Storytelling has played an increasingly important role in design business. In a world where we're inundated with information, stories help make content memorable and stand out.
Find the Story in Your Message
When people hear about the idea of storytelling, they may think it's not appropriate for a presentation as it's often associated with children's fairy tales. However, storytelling for business doesn't always begin with "Once upon a time." It can be made up of anecdotes or references to previous projects.
If you think about it, most stories, especially in business, follow the same equation: the problem + the recommended solution = benefits.
As you plan your story, consider the following components:
The audience needs to like the hero. So if you are the hero, make yourself likable, and your quest understandable. If the hero is your company or the project you want to launch, have a clear objective, and communicate why it's important and necessary.
Once you have settled on your characters, objective, and quest, then you can fill in the blanks.
Analyze Your Audience
The first thing is to know your audience. You wouldn't use the same language and style to a room of aerospace engineers as you would a group of 20 year-olds at an advertising agency. Adapt the content and vocabulary if necessary.
For seasoned presenters, this might be second nature. However, if you're just starting, or find that your style isn't working, this is a good place to start.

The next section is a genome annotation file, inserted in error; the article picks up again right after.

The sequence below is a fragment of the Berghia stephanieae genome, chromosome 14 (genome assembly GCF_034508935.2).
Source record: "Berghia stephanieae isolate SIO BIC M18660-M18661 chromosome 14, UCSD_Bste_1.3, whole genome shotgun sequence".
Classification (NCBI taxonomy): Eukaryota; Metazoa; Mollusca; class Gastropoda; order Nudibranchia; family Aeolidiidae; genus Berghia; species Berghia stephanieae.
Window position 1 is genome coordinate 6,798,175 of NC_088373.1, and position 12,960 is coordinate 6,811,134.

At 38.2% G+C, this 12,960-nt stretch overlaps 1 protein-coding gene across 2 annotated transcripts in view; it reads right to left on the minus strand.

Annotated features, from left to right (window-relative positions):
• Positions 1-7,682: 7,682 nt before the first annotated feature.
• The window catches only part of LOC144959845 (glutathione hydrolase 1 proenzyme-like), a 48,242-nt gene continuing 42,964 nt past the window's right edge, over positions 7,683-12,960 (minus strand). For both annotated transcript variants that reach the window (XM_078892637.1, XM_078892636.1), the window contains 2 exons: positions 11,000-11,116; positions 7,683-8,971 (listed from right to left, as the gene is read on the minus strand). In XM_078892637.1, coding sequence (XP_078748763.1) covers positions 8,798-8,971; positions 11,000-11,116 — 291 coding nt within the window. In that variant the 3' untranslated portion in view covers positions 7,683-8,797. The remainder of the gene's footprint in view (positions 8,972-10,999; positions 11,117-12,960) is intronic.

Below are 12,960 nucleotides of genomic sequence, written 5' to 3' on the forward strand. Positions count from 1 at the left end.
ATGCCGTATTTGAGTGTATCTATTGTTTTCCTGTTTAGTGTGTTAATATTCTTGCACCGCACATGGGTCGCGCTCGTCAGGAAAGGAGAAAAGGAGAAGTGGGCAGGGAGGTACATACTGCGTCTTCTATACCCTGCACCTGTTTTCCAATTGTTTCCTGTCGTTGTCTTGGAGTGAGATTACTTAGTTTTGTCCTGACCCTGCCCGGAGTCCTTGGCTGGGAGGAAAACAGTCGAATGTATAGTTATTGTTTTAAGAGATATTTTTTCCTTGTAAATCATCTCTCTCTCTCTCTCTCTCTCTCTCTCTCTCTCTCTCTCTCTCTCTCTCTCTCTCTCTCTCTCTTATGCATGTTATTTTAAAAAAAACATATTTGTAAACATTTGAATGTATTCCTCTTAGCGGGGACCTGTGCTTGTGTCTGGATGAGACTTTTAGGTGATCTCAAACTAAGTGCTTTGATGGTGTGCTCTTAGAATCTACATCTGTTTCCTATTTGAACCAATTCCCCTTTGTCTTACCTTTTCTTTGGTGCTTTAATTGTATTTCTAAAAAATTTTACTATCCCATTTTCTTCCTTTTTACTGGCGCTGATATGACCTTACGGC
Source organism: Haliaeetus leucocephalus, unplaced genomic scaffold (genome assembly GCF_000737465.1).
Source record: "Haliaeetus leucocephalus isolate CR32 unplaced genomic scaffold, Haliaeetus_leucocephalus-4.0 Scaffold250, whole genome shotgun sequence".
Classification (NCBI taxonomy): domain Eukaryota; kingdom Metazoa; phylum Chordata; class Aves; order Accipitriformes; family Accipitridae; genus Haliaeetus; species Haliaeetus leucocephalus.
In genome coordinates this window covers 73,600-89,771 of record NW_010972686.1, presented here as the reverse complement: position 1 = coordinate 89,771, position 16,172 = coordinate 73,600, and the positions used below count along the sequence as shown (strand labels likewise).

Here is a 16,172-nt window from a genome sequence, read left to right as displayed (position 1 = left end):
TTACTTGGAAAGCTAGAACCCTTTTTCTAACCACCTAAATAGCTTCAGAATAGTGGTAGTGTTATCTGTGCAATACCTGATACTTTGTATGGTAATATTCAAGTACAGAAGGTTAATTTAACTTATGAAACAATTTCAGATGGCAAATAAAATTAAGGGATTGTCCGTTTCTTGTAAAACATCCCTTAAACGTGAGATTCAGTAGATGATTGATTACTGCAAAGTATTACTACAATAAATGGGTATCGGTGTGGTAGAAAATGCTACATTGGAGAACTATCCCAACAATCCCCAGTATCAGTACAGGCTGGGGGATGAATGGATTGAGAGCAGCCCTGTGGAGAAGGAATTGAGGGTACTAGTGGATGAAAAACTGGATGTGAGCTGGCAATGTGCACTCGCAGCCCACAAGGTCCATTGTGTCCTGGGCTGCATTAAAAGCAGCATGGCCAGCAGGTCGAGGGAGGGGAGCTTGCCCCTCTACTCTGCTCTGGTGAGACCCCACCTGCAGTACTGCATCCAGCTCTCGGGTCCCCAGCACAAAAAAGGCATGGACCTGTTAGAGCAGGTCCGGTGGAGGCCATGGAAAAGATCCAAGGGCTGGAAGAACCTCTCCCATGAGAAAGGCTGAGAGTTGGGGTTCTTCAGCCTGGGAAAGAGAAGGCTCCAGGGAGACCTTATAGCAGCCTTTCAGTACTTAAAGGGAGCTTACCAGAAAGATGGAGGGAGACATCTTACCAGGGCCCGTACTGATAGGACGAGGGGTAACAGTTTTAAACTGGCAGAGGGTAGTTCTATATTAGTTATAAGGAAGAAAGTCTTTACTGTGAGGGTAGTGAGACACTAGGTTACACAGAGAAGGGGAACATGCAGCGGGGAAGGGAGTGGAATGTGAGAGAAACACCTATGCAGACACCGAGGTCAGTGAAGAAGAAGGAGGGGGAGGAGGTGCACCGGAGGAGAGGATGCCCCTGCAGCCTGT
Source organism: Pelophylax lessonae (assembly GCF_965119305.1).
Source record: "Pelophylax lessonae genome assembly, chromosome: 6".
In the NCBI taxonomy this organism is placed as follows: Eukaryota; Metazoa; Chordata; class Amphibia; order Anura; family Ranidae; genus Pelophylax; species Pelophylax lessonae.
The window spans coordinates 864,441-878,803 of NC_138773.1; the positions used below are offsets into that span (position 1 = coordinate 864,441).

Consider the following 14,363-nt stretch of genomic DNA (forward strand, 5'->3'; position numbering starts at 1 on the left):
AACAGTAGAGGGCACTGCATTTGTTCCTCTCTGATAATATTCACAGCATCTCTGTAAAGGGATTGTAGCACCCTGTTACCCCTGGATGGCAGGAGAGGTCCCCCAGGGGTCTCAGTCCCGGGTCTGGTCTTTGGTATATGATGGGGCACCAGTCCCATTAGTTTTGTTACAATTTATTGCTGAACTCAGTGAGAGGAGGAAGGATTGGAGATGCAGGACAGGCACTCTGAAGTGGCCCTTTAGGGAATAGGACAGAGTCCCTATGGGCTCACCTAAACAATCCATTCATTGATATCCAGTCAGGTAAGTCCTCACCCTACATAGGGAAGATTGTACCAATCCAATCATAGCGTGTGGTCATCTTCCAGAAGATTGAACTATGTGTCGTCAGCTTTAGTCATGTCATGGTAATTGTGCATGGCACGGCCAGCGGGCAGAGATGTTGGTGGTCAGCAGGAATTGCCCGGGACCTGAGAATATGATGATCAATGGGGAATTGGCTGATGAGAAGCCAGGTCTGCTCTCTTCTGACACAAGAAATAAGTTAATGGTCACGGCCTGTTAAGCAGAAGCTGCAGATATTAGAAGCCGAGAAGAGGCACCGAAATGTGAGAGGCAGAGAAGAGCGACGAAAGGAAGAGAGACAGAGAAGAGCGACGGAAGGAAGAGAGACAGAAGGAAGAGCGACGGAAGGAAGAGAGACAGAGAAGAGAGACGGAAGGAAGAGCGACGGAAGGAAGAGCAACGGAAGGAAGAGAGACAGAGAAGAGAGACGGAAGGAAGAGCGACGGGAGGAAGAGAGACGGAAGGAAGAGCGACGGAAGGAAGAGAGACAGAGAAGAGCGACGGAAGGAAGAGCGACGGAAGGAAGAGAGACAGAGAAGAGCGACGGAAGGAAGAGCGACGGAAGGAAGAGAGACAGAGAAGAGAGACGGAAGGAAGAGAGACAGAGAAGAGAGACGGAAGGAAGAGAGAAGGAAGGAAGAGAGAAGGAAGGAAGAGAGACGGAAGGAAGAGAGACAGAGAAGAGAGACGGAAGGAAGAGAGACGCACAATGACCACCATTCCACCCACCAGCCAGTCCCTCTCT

As mentioned previously, storytelling requires anecdotes or references to previous projects, so make sure you use suitable ones.
Check for Signs of Boredom
As an opener, you might want to give a promise, a reason why they should be there, and why it's worth their time. This will catch their attention!
During the presentation, look for signs of distraction or boredom. Are they:
Looking at their phone
It's a two-way street. The energy they give you will fuel you to keep going.
Watch and Learn
In life, we learn through practice and failure. Do your research! Watch good presentation videos on TED, for example.
I suggest reading Chris Anderson's book on TED Talks- The Official TED Guide to Public Speaking. It's jam-packed with tips on storytelling and formatting your speech, as well as delivery. This video about the book has a few great tips to start.
Finally, watch how your colleagues or classmates present. See what you like, and what you don't. That's how you learn! Adapt it to your presentation, give it your own identity and special something, and before you know it, your experience and research will pay off.
Storytelling allows your audience to follow you and feel involved.
Assign characters in your story such as hero, opponent and quest.
Always know your audience!
Check for signs of boredom.
Storytelling is a huge part of successful presentations. Speakers who are passionate about their subjects can tend to rattle on. In the next chapter, we'll be looking at the idea of keeping it short and sweet!